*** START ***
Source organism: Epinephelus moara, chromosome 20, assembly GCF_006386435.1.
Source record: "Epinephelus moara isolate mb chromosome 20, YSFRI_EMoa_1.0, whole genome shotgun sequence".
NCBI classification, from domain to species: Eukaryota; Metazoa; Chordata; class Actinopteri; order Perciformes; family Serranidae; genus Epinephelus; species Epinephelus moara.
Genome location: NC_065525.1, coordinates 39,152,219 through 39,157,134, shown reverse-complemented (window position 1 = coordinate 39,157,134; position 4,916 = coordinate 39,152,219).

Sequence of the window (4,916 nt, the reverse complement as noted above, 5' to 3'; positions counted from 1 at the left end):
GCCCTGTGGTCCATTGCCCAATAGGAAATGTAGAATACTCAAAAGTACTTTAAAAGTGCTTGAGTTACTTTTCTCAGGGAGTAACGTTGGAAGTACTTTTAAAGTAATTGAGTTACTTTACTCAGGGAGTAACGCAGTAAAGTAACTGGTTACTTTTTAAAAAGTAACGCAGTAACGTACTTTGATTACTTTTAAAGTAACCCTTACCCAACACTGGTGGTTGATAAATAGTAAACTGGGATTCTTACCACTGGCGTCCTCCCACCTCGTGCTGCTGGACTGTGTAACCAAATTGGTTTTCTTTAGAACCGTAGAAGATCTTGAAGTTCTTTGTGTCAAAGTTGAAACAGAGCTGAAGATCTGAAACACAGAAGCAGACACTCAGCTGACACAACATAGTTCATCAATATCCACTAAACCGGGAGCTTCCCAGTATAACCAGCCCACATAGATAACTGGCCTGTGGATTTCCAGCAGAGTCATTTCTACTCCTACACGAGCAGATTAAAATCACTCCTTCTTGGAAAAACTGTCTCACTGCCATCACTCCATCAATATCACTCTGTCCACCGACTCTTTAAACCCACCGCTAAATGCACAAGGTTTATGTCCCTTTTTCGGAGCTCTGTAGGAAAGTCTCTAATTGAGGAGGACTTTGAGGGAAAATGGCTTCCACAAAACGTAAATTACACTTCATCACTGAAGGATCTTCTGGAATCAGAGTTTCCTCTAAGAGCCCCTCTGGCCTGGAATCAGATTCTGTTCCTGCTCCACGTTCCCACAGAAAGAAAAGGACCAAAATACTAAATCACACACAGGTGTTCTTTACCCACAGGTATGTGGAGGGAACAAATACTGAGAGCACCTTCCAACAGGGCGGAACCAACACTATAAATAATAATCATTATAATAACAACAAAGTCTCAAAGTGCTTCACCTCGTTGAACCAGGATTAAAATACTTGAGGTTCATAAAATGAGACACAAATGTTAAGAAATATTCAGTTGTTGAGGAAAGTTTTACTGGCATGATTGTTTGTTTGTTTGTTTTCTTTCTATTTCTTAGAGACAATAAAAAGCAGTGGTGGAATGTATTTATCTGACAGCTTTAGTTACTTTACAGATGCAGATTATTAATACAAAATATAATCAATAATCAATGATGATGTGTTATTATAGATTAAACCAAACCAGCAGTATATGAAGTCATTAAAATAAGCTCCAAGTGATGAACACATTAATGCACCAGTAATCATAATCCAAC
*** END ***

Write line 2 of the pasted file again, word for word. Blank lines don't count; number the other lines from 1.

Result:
Source record: "Epinephelus moara isolate mb chromosome 20, YSFRI_EMoa_1.0, whole genome shotgun sequence".